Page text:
In addition, there is a vibrant discussion today regarding how John Perkins’ intercultural goals of redistribution, relocation and reconciliation are being addressed by churches.[4] Therefore, it can be helpful to assess how well different models of multicultural congregations are addressing each of Perkins’ intercultural reconciliation goals.

The following five models of multicultural congregations suggest a new and contemporized paradigm. I will analyze each through a 10-point grid of: nomenclature, mode of growth, relationships, pluses, minuses, degree of difficulty, creator complex, redistribution, relocation and reconciliation…

Download the full article here: ARTICLE ©Whitesel – GCRJ-Published Multicultural MODELS

[1] Though the term multiethnic church is often used today, I will use the broader term multicultural, since culture is a more accurate way to describe people who share similar behaviors, ideas, fashion, literature, music, etc. [c.f. Paul Hiebert, Cultural Anthropology, (Grand Rapids, MI: Baker, 1976), p. 25]. Ethnicity is a type of culture often based on biological connections to a geographic area of origin, such as Sri Lankans (from the Democratic Socialist Republic of Sri Lanka), Yemenis (from the Republic of Yemen) or Chinese (from the People’s Republic of China). But the term ethnicity is very imprecise, because there may be dozens of different ethnic groups that hail from the same area of origin. Since ethnicity is so imprecise, culture will be utilized in this article.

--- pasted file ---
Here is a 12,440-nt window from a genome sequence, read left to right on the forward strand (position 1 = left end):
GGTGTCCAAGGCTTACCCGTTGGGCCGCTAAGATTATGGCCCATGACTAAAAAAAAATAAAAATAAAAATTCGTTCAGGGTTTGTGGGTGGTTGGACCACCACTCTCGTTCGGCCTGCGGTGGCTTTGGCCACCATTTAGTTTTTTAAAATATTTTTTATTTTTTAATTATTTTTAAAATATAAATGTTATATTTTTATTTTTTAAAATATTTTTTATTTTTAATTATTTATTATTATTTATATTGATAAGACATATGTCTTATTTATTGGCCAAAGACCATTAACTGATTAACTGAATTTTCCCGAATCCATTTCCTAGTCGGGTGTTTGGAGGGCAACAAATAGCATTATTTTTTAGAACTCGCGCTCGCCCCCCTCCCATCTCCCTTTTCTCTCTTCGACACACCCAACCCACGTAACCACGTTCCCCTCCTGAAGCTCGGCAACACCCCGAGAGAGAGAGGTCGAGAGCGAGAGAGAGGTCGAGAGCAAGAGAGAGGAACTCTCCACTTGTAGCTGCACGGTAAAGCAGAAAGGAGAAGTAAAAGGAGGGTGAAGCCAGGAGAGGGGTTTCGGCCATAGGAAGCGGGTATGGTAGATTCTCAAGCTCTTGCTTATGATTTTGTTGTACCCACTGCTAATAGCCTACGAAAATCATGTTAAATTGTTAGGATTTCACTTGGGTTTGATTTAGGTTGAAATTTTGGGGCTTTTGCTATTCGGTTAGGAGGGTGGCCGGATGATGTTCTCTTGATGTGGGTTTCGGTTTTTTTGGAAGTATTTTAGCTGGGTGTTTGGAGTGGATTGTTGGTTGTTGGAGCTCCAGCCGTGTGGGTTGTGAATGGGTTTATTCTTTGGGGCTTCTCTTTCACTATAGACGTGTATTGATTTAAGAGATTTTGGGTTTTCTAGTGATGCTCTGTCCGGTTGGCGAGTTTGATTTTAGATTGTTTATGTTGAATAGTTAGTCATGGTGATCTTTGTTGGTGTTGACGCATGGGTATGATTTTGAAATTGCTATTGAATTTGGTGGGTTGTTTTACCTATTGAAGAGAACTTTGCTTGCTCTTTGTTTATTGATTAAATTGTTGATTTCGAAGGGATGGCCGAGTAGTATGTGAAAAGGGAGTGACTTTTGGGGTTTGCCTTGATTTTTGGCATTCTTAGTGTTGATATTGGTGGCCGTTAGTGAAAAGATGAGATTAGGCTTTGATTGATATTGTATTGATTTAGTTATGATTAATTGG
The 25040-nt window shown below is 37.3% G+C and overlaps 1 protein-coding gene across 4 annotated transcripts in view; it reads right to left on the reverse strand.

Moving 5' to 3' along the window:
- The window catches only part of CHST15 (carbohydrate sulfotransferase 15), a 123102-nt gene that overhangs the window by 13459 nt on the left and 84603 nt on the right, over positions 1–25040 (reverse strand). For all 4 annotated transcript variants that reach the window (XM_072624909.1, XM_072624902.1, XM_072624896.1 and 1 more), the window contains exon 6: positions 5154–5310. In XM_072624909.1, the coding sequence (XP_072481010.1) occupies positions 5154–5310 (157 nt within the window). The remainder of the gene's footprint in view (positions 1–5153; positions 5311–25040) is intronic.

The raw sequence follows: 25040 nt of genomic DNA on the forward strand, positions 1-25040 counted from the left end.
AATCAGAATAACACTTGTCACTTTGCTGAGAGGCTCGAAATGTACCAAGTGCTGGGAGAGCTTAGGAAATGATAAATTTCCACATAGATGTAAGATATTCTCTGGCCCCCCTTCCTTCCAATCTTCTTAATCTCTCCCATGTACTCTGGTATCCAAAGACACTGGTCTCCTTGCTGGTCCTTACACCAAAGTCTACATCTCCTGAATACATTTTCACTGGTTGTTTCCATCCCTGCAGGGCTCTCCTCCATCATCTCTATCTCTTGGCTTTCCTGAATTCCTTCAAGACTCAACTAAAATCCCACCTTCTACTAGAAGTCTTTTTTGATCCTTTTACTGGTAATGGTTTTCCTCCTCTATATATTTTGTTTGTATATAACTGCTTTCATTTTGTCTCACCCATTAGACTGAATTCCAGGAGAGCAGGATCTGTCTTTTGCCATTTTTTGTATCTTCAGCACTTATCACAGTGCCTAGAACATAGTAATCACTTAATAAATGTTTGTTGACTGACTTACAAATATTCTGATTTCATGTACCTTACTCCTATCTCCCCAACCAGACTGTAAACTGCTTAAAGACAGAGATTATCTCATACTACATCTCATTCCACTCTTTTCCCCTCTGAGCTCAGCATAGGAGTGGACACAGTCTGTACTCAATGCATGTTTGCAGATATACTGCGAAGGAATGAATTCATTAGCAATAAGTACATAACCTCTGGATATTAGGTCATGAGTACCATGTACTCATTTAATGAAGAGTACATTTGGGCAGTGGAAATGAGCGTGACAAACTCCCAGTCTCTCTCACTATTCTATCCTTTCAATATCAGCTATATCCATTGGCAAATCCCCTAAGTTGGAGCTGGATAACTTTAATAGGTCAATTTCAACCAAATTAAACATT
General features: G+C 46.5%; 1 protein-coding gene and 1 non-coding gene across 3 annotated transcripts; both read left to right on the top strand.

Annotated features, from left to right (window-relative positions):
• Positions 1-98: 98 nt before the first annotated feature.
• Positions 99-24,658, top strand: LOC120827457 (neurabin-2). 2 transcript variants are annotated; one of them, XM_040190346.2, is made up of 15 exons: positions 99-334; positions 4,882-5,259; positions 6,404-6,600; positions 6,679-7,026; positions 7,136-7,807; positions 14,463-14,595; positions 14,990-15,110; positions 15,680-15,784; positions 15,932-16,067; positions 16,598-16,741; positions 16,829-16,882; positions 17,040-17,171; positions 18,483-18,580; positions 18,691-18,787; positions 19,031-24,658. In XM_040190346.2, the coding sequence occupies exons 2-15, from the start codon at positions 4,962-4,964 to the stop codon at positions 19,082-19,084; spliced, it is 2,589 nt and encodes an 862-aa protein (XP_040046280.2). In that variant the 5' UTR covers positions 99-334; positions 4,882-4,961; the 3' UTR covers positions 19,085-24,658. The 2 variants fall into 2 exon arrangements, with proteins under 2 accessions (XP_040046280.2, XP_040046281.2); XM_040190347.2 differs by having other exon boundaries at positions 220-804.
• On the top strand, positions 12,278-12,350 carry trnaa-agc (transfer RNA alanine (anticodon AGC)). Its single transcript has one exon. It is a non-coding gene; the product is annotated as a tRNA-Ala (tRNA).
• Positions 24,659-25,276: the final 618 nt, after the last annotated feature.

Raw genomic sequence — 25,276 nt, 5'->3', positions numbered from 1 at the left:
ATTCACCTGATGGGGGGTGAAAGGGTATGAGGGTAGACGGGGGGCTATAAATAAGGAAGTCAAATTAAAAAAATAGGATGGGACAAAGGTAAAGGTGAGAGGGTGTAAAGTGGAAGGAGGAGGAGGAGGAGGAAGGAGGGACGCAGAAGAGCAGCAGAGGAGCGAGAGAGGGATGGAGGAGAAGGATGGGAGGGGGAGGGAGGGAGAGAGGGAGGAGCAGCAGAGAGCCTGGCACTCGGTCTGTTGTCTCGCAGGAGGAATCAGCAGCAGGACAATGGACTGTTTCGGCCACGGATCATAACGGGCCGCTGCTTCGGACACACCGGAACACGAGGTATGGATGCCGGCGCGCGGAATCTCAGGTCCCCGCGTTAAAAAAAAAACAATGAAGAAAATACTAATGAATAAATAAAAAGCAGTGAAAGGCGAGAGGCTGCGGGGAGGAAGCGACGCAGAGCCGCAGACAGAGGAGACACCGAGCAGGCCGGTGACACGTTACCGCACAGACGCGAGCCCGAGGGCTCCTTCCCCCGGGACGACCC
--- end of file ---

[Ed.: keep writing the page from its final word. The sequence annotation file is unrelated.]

[2] Daniel Sanchez, “Viable Models for Churches in Communities Experiencing Ethnic Transition.” (paper, Pasadena, CA: Fuller Theological Seminary, 1976).

[3] Ronald J. Sider, John M. Perkins, Wayne L. Gordon, and F. Albert Tizon, Linking Arms, Linking Lives: How Urban-Suburban Partnerships Can Transform Communities, (Grand Rapids, MI: Baker Books, 2008).

[4] John M. Perkins, A Quiet Revolution: The Christian Response to Human Need, a Strategy for Today (Pasadena, CA: Urban Family Publications, 1976), p. 220.

This article is excerpted and reedited from The Healthy Church: Practical Ways to Strengthen a Church’s Heart (Indianapolis: Wesleyan Publishing House, 2013).